Tag Archives: Hahira

Hahira subdivision proposed near Big Branch of Franks Creek @ GLPC 2022-04-25

Update 2022-04-25: LAKE Videos.

According to the survey plat, the north boundary of this 72-acre subdivision parcel is a creek called Big Branch that runs into Franks Creek (which runs into the Little River, then the Withlacoochee, and the Suwannee).

[SURVEY plat]
SURVEY plat
PDF

The lot layout appears to stay well back from that branch and its surrounding wetlands. It’s inside the Hahira City Limits, and likely to be recommended by the Greater Lowndes Planning Commission at its meeting this evening. For more information, see Big Hahira rezoning, 4 small Valdosta @ GLPC 2022-04-25. Continue reading

Federal water grants funneled through Georgia to Suwannee River Basin

The Georgia Governor’s office yesterday announced grants to many cities and counties for water projects. The funds come from the federal American Rescue Plan Act (ARPA) of 2021.

Of the eighteen awardees in the Suwannee River Basin, adding up to $57,285,314.00, no surprise, Valdosta got the most. No, it’s not to fix some more of those sewer and manhole problems. It’s to build a new drinking well system, “southwest of the City limits, west of I-75 on Highway 84 near exit 16…”

Hahira, with about 5% of Valdosta’s population, got the second most, to fix its wastewater treatment plant and some stormwater drainage. Maybe that will stop Hahira from leaking E. coli into Franks Creek and the Little River.

[Treatment Plant Flow Diagram]
Treatment Plant Flow Diagram

Ray City got a substantial amount to fix its aging wastewater treatment plant, which should be good for Cat Creek and the Withlacoochee River.

Unfortunately missing is Quitman, which wanted $482,000 to top off local funds for fixing its lift stations. So no ARPA help to Quitman for stopping sewage spills into Okapilco Creek and the Withlacoochee River.

Here are those awardees, most to least: Continue reading

Sprawl in an aquifer recharge zone back on the Lowndes County Commission agenda 2022-02-08

The same proposed rezoning in Lowndes County that WWALS E.D. Gretchen Quarterman spoke against in November will be back on the Lowndes County Commission agenda for a decision at 5:30 PM February 8, 2022.

That’s 5:30 PM, Tuesday, February 8, 2022, on the second floor at 327 North Ashley Street, Valdosta, GA 31601.

Remember, this is upstream on the Little River from Florida and Brooks County Georgia, as well as Lowndes County. Because it’s a rezoning, anybody from anywhere can speak during the public hearing at that meeting. However, they will only allow a few people to speak for a few minutes.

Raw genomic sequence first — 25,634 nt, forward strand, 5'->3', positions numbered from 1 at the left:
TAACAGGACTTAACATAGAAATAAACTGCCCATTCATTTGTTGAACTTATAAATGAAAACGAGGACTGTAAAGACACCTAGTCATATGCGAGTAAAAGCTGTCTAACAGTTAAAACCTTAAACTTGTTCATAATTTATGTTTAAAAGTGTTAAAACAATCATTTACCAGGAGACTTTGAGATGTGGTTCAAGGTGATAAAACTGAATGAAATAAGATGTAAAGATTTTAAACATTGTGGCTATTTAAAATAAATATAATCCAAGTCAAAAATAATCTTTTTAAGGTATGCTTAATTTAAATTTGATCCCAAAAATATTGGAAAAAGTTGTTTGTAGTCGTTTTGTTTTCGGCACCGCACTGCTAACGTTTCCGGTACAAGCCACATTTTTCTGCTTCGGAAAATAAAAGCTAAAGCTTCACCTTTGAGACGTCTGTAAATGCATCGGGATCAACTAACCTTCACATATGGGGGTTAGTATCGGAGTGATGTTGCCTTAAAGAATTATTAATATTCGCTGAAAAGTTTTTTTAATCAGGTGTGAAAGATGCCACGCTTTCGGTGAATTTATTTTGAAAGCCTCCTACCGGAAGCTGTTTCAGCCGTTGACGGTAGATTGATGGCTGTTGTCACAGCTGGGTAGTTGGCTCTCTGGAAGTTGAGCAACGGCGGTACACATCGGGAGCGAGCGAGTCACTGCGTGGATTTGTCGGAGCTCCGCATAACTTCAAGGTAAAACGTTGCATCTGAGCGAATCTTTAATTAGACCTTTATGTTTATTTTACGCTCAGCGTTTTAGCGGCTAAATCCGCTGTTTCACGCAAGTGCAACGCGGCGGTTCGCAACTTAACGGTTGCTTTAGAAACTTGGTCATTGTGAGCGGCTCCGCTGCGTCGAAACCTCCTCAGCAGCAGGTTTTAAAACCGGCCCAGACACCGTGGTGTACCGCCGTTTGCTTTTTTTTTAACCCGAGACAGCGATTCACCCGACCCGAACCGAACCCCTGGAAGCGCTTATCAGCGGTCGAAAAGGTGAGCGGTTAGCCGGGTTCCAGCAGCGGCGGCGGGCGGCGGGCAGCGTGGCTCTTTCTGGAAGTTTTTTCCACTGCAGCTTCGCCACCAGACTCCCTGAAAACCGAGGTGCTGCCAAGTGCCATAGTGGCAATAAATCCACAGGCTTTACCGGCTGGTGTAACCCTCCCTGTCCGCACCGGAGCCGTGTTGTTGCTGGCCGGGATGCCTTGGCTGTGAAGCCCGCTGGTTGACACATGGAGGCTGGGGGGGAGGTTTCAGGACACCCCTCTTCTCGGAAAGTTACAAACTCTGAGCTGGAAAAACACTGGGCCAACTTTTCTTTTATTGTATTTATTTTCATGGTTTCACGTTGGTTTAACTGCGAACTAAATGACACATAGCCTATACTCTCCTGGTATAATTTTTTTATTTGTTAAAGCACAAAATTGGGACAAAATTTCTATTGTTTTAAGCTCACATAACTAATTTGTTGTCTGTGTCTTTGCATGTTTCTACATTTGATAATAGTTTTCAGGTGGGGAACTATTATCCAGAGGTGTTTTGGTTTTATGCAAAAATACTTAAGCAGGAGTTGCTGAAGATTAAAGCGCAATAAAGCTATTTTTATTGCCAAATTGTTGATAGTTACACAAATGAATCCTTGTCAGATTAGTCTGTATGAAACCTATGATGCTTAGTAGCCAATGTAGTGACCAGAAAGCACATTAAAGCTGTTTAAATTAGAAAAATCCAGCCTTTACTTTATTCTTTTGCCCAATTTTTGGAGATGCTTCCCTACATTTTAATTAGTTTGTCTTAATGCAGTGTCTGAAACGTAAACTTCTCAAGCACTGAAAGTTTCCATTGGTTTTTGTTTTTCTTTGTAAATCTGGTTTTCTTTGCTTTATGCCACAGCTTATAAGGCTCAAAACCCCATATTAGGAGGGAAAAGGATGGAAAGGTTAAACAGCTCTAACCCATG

So even better would be to send a written objection before the meeting to commissioner@lowndescounty.com. You can also try emailing the Commissioners individually, https://lowndescounty.com/directory.aspx?did=19 Beware that some of the Commissioners do not read their county email addresses, so best to also copy the County Clerk, belinda@lowndescounty.com.

Gretchen spoke against the new version of this rezoning (bigger lots) again Monday at the Greater Lowndes Planning Commission, this time pointing out that when community wells fail, their owners hand them over to the county, which puts the taxpayers on the hook for fixing them, so we don’t need any more community wells. A room full of opponents raised their hands at that meeting, and more than 300 signed a petition against the rezoning.

[Gretchen Quarterman at Planning Commission, aquifer recharge zone, sinkholes]
Gretchen Quarterman at Planning Commission, aquifer recharge zone, sinkholes

The subject property is also near some notorious sinkholes, the Myers Bluff Sinkhole on the Little River, and the Shiloh Road Sinkhole that fortunately did not take down that road or a nearby house. The Snake Nation Road Sinkhole, a bit farther south, forced the county to reroute that road to the tune of about half a million dollars. Continue reading

Videos: Wells Road remains open, Folsom Bridge Landing on the Little River 2021-10-12

Good news: the Lowndes County Commission yesterday unanimously denied the request to close Wells Road. This means the road stays open, and with it access to Folsom Bridge Landing on the Little River, and to the Mary Turner Lynching Site memorial.